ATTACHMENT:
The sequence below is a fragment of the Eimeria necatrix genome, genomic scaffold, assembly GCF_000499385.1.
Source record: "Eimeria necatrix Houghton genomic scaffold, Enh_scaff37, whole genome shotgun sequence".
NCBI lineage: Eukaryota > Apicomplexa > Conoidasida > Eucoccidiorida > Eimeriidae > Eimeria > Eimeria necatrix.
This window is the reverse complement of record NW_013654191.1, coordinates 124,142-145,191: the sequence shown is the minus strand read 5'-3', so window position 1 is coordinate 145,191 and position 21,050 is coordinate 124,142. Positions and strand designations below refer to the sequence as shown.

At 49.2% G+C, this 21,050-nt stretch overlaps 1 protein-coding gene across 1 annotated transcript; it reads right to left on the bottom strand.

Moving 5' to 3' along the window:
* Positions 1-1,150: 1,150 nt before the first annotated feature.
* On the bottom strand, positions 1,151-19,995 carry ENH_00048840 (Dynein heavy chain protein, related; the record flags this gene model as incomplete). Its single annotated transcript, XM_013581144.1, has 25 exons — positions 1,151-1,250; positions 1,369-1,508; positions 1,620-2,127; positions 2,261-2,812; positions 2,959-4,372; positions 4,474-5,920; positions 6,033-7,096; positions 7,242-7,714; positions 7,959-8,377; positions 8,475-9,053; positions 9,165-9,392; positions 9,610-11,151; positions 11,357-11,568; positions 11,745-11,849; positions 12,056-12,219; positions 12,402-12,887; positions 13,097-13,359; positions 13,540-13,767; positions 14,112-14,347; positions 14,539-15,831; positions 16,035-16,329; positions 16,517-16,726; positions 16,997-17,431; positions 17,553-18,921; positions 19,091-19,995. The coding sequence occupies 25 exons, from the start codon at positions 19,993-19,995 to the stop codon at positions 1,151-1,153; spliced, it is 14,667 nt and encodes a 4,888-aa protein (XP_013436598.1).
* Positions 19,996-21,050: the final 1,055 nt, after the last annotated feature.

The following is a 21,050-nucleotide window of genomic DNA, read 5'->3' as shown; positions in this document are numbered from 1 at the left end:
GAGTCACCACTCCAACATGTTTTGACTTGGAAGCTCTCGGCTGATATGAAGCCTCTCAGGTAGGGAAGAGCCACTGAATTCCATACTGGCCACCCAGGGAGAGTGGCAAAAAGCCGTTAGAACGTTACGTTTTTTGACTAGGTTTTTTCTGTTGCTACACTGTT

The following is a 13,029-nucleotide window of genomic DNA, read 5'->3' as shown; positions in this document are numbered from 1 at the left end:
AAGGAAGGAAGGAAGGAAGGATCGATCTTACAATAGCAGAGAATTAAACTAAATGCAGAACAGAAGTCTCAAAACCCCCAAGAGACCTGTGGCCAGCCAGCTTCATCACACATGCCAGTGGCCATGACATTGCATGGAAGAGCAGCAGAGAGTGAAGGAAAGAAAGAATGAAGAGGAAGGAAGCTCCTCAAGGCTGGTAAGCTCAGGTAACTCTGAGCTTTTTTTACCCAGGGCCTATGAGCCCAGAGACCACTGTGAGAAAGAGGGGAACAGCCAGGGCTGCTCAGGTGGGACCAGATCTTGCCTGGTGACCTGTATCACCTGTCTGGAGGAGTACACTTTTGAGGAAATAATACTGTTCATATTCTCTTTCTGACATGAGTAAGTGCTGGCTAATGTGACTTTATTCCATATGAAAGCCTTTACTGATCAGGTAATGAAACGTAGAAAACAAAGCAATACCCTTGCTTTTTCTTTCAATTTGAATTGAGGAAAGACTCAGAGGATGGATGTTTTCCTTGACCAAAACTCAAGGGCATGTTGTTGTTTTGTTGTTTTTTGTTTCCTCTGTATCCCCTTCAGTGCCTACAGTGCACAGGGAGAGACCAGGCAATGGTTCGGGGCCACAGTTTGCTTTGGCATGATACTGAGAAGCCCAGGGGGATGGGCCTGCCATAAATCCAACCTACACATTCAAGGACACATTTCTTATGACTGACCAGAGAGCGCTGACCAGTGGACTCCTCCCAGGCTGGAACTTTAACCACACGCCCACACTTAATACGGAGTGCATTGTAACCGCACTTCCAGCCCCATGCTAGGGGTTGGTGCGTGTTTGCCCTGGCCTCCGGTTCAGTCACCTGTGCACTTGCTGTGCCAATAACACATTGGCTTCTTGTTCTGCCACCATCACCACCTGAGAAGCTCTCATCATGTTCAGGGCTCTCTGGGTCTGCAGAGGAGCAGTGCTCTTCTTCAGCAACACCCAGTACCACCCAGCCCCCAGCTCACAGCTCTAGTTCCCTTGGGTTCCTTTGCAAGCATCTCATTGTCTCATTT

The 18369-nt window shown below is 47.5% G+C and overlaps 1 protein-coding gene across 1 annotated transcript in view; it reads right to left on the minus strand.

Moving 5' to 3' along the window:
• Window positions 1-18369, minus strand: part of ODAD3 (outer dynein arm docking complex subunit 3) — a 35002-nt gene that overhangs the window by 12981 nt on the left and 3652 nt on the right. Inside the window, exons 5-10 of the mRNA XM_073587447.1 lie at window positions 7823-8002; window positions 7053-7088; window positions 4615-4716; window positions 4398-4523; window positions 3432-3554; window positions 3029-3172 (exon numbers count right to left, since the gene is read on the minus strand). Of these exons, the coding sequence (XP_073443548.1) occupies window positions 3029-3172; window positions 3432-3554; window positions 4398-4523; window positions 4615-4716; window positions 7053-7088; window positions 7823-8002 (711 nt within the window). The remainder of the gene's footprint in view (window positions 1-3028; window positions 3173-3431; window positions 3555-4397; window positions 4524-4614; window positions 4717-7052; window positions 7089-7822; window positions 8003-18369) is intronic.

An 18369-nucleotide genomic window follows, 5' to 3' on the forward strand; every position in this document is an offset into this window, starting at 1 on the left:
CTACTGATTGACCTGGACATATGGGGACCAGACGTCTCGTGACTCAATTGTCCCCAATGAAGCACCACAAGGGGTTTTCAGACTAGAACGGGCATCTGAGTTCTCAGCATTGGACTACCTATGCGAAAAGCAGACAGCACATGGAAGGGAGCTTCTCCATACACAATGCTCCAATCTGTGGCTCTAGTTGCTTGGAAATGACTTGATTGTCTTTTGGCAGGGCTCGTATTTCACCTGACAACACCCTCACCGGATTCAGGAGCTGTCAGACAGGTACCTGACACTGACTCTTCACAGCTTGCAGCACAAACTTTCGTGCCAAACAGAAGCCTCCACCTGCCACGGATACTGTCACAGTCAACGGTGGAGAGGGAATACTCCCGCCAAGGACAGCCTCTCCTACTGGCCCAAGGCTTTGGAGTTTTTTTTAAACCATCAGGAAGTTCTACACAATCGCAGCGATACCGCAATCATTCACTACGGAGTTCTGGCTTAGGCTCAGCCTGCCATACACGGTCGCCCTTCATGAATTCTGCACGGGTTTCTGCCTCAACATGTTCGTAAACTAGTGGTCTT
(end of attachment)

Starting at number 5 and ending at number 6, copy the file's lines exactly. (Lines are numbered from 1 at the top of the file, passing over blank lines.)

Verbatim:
At 49.2% G+C, this 21,050-nt stretch overlaps 1 protein-coding gene across 1 annotated transcript; it reads right to left on the bottom strand.

Moving 5' to 3' along the window: